Thales Finds U.S. Businesses Still Put Too Much Faith in Passwords

Thales has turned its attention to the U.S. and Brazil in its latest Access Management Index. The company previously looked at Europe and the Middle East, and found that many organizations still relied too heavily on passwords despite the known security risks.

Thales Finds U.S. Businesses Still Put Too Much Faith in Passwords

The findings were similar in the U.S. and Brazil. The new report found that 41 percent of the respondents believe that passwords are one of the more effective forms of access management, a number that eclipses the 29 percent figure for Europe and the Middle East.

Thales surveyed 300 IT professionals in the U.S. and Brazil to generate the results. Sixty-eight percent of the U.S. respondents believed that unsecured infrastructure was the most appealing target for cybercriminals, edging out cloud apps (58 percent) and web portals (52 percent).

The vast majority (94 percent) of respondents acknowledged that their organization had been forced to change its security policies in response to a data breach in the past 12 months. They were also worried about protecting organizational resources in the midst of accelerating cloud adoption. Two-factor authentication (66 percent), single sign on (43 percent), and biometrics (39 percent) were the most popular forms of cloud security.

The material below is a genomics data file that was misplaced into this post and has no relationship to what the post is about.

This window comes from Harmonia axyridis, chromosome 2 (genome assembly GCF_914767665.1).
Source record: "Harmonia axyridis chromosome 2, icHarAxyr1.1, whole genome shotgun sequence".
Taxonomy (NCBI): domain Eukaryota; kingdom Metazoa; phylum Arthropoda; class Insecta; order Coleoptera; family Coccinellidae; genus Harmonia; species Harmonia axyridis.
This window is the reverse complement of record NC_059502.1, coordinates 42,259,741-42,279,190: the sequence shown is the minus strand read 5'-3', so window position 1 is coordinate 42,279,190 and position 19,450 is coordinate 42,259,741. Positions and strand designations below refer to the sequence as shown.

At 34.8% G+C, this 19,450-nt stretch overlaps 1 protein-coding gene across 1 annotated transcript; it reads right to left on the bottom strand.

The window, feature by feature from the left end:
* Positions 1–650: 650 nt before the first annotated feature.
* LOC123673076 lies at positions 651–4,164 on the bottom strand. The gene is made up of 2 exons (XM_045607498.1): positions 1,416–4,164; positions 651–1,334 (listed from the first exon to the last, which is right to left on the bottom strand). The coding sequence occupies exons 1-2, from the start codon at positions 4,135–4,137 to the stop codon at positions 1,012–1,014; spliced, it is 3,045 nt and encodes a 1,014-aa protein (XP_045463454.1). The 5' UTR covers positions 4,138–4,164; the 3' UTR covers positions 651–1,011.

“Organizations that utilize passwordless authentication to scale secure cloud adoption will be able to meet the increased need for improved security,” said Thales Access Management VP Francois Lasnier. “The elimination of username and passwords as a sole method of authentication and broader use of smart single sign on will result in a greater level of security and convenience as more applications are delivered from outside the security perimeter.”

Thales noted that most (58 percent) organizations allowed employees to use vulnerable social media credentials to access work materials. Though there is some variance in the numbers, the overall trend is is in keeping with similar reports from LastPass and Yubico, which have shown that many people still reuse the same password for multiple accounts.